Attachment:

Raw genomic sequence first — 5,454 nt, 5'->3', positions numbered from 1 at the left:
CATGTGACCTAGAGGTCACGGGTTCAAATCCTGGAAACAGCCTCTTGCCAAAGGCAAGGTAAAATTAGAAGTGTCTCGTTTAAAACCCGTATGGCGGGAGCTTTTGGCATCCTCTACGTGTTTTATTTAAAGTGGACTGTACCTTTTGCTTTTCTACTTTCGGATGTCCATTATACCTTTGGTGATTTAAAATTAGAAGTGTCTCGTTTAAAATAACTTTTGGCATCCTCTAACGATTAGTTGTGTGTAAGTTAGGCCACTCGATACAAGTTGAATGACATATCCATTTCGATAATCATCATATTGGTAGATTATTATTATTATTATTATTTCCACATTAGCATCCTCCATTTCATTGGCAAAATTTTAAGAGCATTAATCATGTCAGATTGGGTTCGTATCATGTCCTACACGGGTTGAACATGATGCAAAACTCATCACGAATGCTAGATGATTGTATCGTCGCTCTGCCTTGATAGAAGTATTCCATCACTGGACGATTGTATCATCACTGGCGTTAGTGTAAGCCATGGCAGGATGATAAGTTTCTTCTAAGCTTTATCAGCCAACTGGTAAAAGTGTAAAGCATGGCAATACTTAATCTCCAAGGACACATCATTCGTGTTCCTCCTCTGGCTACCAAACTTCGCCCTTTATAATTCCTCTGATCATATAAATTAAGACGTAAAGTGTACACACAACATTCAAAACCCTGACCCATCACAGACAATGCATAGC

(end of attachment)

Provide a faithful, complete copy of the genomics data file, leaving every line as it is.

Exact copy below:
Raw genomic sequence first — 5,454 nt, 5'->3', positions numbered from 1 at the left:
CATGTGACCTAGAGGTCACGGGTTCAAATCCTGGAAACAGCCTCTTGCCAAAGGCAAGGTAAAATTAGAAGTGTCTCGTTTAAAACCCGTATGGCGGGAGCTTTTGGCATCCTCTACGTGTTTTATTTAAAGTGGACTGTACCTTTTGCTTTTCTACTTTCGGATGTCCATTATACCTTTGGTGATTTAAAATTAGAAGTGTCTCGTTTAAAATAACTTTTGGCATCCTCTAACGATTAGTTGTGTGTAAGTTAGGCCACTCGATACAAGTTGAATGACATATCCATTTCGATAATCATCATATTGGTAGATTATTATTATTATTATTATTTCCACATTAGCATCCTCCATTTCATTGGCAAAATTTTAAGAGCATTAATCATGTCAGATTGGGTTCGTATCATGTCCTACACGGGTTGAACATGATGCAAAACTCATCACGAATGCTAGATGATTGTATCGTCGCTCTGCCTTGATAGAAGTATTCCATCACTGGACGATTGTATCATCACTGGCGTTAGTGTAAGCCATGGCAGGATGATAAGTTTCTTCTAAGCTTTATCAGCCAACTGGTAAAAGTGTAAAGCATGGCAATACTTAATCTCCAAGGACACATCATTCGTGTTCCTCCTCTGGCTACCAAACTTCGCCCTTTATAATTCCTCTGATCATATAAATTAAGACGTAAAGTGTACACACAACATTCAAAACCCTGACCCATCACAGACAATGCATAGC